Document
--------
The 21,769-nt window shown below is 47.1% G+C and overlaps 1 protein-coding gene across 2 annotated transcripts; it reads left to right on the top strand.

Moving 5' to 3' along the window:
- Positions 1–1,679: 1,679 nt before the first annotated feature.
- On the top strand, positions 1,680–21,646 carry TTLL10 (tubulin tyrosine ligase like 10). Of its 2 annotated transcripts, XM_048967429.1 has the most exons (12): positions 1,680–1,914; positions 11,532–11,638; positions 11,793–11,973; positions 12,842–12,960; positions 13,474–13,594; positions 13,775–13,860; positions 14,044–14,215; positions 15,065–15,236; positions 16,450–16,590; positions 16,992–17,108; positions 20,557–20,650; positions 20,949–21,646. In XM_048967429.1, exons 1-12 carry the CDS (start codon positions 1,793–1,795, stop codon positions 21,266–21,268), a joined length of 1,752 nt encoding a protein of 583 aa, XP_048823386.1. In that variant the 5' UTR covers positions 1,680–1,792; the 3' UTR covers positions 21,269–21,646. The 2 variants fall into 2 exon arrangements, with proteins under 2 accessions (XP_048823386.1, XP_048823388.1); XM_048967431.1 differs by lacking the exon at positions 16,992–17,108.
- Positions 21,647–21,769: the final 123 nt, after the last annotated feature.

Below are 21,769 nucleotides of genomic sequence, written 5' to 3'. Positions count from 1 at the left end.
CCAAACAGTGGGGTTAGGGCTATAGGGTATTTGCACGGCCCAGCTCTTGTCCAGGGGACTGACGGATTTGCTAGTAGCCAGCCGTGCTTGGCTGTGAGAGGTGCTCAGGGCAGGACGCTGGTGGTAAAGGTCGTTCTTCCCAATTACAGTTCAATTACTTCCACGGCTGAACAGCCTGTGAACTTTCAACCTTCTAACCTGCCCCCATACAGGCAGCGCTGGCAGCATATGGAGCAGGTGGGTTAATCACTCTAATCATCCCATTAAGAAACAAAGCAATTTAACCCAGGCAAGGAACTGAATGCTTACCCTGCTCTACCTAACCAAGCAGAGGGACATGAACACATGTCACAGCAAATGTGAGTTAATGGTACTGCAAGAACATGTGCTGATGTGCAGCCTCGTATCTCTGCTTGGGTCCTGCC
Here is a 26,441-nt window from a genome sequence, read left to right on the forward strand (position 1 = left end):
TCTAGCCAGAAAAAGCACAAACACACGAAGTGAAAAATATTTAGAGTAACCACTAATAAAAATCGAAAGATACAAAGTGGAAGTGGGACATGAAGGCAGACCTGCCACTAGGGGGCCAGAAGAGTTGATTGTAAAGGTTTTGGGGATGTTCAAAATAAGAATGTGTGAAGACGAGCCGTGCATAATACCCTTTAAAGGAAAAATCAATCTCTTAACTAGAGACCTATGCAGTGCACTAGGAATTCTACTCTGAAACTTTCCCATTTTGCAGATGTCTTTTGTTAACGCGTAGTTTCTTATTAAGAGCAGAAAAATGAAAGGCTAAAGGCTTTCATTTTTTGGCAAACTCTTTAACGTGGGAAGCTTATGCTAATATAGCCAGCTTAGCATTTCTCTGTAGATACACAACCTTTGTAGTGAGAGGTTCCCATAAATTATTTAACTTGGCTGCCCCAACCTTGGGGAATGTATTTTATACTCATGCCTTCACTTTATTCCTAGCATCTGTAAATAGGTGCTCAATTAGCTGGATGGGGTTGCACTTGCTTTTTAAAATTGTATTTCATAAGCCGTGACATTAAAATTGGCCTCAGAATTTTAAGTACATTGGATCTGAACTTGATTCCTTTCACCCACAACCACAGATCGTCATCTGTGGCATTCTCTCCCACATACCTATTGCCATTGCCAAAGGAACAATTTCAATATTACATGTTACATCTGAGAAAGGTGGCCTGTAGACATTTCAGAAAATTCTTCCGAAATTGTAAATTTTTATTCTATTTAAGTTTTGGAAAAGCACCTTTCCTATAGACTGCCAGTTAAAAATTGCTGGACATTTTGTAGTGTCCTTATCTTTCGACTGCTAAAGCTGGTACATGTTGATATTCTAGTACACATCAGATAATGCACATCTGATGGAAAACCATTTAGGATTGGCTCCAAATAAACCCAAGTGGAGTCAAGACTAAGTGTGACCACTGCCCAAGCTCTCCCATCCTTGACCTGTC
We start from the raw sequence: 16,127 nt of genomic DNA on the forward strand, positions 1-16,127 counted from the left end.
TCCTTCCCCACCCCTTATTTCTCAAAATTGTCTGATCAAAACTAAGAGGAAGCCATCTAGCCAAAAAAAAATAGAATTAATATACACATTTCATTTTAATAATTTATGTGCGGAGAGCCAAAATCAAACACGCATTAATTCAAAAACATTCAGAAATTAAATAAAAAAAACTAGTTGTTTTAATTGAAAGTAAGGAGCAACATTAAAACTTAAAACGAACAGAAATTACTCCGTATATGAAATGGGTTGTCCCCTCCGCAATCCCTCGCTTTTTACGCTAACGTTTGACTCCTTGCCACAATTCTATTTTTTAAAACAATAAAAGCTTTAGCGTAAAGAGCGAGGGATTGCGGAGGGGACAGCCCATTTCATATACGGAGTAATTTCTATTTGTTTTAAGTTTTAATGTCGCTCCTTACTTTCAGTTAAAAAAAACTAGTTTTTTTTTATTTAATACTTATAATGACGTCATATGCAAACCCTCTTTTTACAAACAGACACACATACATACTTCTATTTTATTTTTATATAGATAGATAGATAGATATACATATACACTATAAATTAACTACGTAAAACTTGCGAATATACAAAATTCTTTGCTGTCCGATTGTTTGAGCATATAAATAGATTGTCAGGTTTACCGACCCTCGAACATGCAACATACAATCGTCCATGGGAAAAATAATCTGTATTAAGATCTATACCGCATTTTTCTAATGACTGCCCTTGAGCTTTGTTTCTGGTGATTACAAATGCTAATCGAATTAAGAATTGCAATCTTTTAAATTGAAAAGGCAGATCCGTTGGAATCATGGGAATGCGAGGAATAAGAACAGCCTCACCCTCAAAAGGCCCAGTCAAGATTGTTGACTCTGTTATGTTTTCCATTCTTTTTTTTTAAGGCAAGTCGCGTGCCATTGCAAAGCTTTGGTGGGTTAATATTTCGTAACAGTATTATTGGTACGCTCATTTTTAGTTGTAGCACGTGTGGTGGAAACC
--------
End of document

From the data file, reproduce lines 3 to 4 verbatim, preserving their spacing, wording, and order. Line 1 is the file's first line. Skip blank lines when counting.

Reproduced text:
- Positions 1–1,679: 1,679 nt before the first annotated feature.
- On the top strand, positions 1,680–21,646 carry TTLL10 (tubulin tyrosine ligase like 10). Of its 2 annotated transcripts, XM_048967429.1 has the most exons (12): positions 1,680–1,914; positions 11,532–11,638; positions 11,793–11,973; positions 12,842–12,960; positions 13,474–13,594; positions 13,775–13,860; positions 14,044–14,215; positions 15,065–15,236; positions 16,450–16,590; positions 16,992–17,108; positions 20,557–20,650; positions 20,949–21,646. In XM_048967429.1, exons 1-12 carry the CDS (start codon positions 1,793–1,795, stop codon positions 21,266–21,268), a joined length of 1,752 nt encoding a protein of 583 aa, XP_048823386.1. In that variant the 5' UTR covers positions 1,680–1,792; the 3' UTR covers positions 21,269–21,646. The 2 variants fall into 2 exon arrangements, with proteins under 2 accessions (XP_048823386.1, XP_048823388.1); XM_048967431.1 differs by lacking the exon at positions 16,992–17,108.